• by mobby_6kl (668092) on Monday September 17, 2007 @08:31PM (#20646185)
          This guy is a fucking moron. I mean the guy from TFA, not the parent poster. I'll refrain from insults for now although I completely disagree on all counts. To get this out of the way, let's ditch the ratings too, they're bullshit. This way there shouldn't be any confusion about standards.

          First of all, declining to sell the games to customers on random basis (he defines what "good grades" are, doesn't he?) is not what he was supposed to do. If he thought this would be beneficial to the business, he should've talked to the actual owners. He didn't and he got in trouble.

          Secondly, the reason schools are all fucked up is NOT video games. I repeat, video games are not the reason schools suck. I'm rather big on procrastination, and I don't need any games to avoid working on the thesis. Neither do these kids. They'll find something else to do, which would be inevitably more interesting than doing homework. There are many options available, one could argue on slashdot, get drunk with their underage friends, watch paint dry, or, hell, even read a book.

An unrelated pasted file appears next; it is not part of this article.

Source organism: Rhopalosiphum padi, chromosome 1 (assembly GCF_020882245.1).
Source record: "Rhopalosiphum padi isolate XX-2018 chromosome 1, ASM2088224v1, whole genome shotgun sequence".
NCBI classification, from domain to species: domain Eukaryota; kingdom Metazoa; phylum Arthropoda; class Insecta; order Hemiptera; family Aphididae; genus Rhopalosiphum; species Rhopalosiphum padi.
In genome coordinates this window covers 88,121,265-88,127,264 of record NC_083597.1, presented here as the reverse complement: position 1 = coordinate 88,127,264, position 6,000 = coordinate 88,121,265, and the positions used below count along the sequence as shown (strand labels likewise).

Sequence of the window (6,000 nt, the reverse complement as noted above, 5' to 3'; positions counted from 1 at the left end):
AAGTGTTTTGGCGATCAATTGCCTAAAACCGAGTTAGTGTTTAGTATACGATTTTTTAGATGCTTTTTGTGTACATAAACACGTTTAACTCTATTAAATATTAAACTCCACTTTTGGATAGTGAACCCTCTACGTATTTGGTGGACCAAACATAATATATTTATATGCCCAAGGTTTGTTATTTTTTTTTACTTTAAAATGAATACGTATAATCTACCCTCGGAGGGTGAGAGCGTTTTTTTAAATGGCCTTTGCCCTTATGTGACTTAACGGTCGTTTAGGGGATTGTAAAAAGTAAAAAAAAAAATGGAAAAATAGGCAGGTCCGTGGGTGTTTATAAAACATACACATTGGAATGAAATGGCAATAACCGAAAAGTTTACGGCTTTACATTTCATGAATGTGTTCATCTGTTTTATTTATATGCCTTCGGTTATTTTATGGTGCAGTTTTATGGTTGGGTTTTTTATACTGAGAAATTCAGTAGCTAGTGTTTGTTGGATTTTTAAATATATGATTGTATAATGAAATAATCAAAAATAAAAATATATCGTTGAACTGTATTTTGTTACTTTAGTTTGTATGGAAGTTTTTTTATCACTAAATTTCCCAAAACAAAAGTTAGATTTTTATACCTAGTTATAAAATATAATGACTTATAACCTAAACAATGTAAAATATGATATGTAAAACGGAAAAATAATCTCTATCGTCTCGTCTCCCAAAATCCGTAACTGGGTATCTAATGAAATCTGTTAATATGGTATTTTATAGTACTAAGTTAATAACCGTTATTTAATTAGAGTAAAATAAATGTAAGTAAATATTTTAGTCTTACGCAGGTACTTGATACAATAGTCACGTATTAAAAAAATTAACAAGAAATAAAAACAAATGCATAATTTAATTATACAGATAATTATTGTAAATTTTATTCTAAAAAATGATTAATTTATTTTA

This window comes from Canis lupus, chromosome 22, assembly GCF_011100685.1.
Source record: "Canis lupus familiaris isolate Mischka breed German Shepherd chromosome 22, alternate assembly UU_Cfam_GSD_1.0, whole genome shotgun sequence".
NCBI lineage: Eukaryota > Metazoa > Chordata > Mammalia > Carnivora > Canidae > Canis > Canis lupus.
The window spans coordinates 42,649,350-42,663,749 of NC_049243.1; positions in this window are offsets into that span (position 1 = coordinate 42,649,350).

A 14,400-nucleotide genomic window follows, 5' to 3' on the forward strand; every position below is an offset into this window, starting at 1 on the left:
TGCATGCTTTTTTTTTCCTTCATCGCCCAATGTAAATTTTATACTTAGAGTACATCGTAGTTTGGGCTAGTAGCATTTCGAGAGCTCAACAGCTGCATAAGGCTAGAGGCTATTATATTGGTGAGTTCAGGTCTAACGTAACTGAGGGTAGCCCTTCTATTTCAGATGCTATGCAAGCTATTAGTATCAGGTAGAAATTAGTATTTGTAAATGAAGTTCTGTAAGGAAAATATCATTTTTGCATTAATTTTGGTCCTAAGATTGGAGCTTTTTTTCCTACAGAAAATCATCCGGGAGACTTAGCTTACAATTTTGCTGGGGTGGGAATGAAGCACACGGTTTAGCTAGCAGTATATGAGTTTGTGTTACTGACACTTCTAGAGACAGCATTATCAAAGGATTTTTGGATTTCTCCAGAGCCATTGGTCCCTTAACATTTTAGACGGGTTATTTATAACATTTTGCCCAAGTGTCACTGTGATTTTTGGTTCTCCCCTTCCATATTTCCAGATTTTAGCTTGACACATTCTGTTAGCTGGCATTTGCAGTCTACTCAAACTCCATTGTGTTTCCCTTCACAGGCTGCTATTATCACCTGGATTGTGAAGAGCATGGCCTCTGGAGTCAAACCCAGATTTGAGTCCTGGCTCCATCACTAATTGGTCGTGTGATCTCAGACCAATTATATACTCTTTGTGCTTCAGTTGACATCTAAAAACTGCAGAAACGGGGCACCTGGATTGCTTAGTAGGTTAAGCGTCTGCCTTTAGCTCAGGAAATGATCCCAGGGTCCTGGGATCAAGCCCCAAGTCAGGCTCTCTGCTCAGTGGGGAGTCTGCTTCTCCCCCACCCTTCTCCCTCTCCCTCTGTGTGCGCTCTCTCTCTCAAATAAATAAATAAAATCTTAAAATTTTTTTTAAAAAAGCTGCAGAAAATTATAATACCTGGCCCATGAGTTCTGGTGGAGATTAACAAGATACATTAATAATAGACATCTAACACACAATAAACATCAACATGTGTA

And finally, even if we ignore the above two points, his negative approach is still stupid. Positive reinforcement would've worked just as well if not much better, without attracting any of the criticism. Simply give kids discounts for good grades. I've seen this done in a local computer hardware store, and while the discount wasn't huge, it was a nice touch. Maybe make each subject graded above X points worth a 5pp discount, or something. The more good grades the kids have, the more games they can buy. Everybody wins.